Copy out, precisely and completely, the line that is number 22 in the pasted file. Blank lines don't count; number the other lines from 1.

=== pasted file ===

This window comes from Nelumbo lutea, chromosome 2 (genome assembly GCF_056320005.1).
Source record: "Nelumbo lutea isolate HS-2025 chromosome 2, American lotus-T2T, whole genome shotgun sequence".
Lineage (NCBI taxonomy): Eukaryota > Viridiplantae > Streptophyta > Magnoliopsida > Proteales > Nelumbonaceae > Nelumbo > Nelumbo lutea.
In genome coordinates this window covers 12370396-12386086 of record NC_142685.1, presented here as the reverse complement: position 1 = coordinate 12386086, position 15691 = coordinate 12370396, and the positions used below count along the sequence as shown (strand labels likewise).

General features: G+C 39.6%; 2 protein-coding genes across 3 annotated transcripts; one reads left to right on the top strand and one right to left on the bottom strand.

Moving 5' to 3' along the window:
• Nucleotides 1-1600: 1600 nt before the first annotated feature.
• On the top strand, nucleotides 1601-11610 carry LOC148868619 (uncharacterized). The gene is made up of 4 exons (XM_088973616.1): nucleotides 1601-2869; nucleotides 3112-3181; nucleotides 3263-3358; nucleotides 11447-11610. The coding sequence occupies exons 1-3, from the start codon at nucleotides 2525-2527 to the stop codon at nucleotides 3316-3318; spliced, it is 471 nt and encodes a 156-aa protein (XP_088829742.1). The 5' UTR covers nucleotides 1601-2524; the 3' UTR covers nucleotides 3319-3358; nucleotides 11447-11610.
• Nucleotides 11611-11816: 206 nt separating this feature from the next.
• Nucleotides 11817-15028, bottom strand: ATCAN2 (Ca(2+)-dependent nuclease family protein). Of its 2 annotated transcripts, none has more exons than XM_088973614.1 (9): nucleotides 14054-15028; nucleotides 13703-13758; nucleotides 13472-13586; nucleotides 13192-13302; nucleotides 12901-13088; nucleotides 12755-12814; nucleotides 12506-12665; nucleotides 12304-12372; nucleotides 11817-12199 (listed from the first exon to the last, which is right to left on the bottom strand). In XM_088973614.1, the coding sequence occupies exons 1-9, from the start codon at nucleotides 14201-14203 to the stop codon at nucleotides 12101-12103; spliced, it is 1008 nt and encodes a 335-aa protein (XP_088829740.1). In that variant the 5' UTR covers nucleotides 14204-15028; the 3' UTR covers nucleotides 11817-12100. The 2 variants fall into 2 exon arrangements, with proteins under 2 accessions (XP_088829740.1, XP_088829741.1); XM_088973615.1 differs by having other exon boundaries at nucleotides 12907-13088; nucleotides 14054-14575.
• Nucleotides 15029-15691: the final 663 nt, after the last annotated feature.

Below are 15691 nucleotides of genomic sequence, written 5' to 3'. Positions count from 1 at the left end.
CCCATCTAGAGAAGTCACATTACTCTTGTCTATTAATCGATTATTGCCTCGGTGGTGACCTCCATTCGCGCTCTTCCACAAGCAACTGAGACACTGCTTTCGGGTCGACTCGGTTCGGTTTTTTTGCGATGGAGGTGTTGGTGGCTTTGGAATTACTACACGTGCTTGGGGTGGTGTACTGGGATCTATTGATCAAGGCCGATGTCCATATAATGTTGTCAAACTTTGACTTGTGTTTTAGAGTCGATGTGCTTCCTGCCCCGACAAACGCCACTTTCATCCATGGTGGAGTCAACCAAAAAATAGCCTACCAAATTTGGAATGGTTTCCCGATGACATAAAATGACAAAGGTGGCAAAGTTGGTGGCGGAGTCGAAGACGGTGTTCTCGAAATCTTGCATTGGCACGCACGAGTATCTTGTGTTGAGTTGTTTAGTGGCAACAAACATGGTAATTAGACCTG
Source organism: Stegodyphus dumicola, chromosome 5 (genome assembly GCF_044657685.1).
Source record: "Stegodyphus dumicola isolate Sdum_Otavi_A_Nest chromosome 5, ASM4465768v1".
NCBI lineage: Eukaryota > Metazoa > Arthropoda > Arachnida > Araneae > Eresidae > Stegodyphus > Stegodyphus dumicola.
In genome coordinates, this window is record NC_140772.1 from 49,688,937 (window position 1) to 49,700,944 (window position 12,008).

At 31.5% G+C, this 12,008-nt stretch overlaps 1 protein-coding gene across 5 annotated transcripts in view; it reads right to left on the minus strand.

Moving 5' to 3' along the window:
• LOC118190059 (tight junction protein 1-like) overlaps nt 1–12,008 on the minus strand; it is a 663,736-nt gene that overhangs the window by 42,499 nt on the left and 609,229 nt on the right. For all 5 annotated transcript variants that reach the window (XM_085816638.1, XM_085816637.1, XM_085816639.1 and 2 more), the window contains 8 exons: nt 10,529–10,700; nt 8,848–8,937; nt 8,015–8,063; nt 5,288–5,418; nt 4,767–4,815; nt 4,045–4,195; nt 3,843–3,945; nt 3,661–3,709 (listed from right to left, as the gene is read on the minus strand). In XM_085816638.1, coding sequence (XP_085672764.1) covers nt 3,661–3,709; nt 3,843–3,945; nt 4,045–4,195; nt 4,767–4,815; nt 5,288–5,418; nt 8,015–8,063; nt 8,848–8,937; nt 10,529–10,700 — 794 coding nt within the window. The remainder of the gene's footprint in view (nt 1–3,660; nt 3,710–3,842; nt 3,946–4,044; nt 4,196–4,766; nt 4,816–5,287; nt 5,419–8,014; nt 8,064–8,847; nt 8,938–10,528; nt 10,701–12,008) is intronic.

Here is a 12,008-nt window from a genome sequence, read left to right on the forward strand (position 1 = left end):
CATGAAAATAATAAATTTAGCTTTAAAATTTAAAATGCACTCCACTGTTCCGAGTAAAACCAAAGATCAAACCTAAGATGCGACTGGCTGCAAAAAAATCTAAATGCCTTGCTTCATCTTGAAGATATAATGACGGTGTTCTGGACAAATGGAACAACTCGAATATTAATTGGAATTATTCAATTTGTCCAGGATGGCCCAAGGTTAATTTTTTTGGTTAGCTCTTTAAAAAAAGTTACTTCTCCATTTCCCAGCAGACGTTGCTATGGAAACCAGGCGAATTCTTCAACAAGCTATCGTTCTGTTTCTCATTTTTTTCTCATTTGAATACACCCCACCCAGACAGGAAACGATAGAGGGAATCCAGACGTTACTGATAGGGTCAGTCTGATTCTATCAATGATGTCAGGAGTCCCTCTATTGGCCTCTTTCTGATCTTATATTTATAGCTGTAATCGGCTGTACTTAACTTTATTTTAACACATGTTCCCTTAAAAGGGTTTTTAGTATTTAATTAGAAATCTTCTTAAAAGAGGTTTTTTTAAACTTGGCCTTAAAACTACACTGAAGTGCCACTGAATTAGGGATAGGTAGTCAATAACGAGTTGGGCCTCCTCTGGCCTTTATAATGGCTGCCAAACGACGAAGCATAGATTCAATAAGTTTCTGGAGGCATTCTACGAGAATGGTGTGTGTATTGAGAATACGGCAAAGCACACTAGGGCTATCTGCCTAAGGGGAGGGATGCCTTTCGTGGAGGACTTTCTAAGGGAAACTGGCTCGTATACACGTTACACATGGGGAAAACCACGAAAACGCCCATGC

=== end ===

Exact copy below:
CATGAAAATAATAAATTTAGCTTTAAAATTTAAAATGCACTCCACTGTTCCGAGTAAAACCAAAGATCAAACCTAAGATGCGACTGGCTGCAAAAAAATCTAAATGCCTTGCTTCATCTTGAAGATATAATGACGGTGTTCTGGACAAATGGAACAACTCGAATATTAATTGGAATTATTCAATTTGTCCAGGATGGCCCAAGGTTAATTTTTTTGGTTAGCTCTTTAAAAAAAGTTACTTCTCCATTTCCCAGCAGACGTTGCTATGGAAACCAGGCGAATTCTTCAACAAGCTATCGTTCTGTTTCTCATTTTTTTCTCATTTGAATACACCCCACCCAGACAGGAAACGATAGAGGGAATCCAGACGTTACTGATAGGGTCAGTCTGATTCTATCAATGATGTCAGGAGTCCCTCTATTGGCCTCTTTCTGATCTTATATTTATAGCTGTAATCGGCTGTACTTAACTTTATTTTAACACATGTTCCCTTAAAAGGGTTTTTAGTATTTAATTAGAAATCTTCTTAAAAGAGGTTTTTTTAAACTTGGCCTTAAAACTACACTGAAGTGCCACTGAATTAGGGATAGGTAGTCAATAACGAGTTGGGCCTCCTCTGGCCTTTATAATGGCTGCCAAACGACGAAGCATAGATTCAATAAGTTTCTGGAGGCATTCTACGAGAATGGTGTGTGTATTGAGAATACGGCAAAGCACACTAGGGCTATCTGCCTAAGGGGAGGGATGCCTTTCGTGGAGGACTTTCTAAGGGAAACTGGCTCGTATACACGTTACACATGGGGAAAACCACGAAAACGCCCATGC